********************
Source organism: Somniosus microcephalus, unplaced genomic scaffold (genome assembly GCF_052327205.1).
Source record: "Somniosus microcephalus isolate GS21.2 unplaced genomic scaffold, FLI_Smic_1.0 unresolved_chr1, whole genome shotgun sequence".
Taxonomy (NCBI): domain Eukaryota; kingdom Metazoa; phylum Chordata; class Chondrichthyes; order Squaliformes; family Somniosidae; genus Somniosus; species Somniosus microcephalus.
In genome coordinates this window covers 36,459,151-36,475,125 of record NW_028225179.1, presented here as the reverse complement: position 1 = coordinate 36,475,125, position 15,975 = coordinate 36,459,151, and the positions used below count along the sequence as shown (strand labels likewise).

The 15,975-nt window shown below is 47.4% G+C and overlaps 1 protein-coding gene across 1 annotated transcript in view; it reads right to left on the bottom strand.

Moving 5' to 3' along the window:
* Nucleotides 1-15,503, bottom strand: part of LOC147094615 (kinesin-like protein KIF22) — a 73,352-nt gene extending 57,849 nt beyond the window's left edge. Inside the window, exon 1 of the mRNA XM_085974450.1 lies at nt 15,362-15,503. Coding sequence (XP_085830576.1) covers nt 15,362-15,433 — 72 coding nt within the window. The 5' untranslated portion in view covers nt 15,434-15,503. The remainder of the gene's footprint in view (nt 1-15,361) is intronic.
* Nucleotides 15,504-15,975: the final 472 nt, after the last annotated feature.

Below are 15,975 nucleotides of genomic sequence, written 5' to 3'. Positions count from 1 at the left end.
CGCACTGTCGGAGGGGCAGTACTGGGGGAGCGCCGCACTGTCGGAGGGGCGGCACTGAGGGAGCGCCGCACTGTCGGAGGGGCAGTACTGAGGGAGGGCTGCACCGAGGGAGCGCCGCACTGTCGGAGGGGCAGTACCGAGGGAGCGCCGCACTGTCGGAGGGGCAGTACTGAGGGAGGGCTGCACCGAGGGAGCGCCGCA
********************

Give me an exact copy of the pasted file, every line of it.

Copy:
Source organism: Somniosus microcephalus, unplaced genomic scaffold (genome assembly GCF_052327205.1).
Source record: "Somniosus microcephalus isolate GS21.2 unplaced genomic scaffold, FLI_Smic_1.0 unresolved_chr1, whole genome shotgun sequence".
Taxonomy (NCBI): domain Eukaryota; kingdom Metazoa; phylum Chordata; class Chondrichthyes; order Squaliformes; family Somniosidae; genus Somniosus; species Somniosus microcephalus.
In genome coordinates this window covers 36,459,151-36,475,125 of record NW_028225179.1, presented here as the reverse complement: position 1 = coordinate 36,475,125, position 15,975 = coordinate 36,459,151, and the positions used below count along the sequence as shown (strand labels likewise).

The 15,975-nt window shown below is 47.4% G+C and overlaps 1 protein-coding gene across 1 annotated transcript in view; it reads right to left on the bottom strand.

Moving 5' to 3' along the window:
* Nucleotides 1-15,503, bottom strand: part of LOC147094615 (kinesin-like protein KIF22) — a 73,352-nt gene extending 57,849 nt beyond the window's left edge. Inside the window, exon 1 of the mRNA XM_085974450.1 lies at nt 15,362-15,503. Coding sequence (XP_085830576.1) covers nt 15,362-15,433 — 72 coding nt within the window. The 5' untranslated portion in view covers nt 15,434-15,503. The remainder of the gene's footprint in view (nt 1-15,361) is intronic.
* Nucleotides 15,504-15,975: the final 472 nt, after the last annotated feature.

Below are 15,975 nucleotides of genomic sequence, written 5' to 3'. Positions count from 1 at the left end.
CGCACTGTCGGAGGGGCAGTACTGGGGGAGCGCCGCACTGTCGGAGGGGCGGCACTGAGGGAGCGCCGCACTGTCGGAGGGGCAGTACTGAGGGAGGGCTGCACCGAGGGAGCGCCGCACTGTCGGAGGGGCAGTACCGAGGGAGCGCCGCACTGTCGGAGGGGCAGTACTGAGGGAGGGCTGCACCGAGGGAGCGCCGCA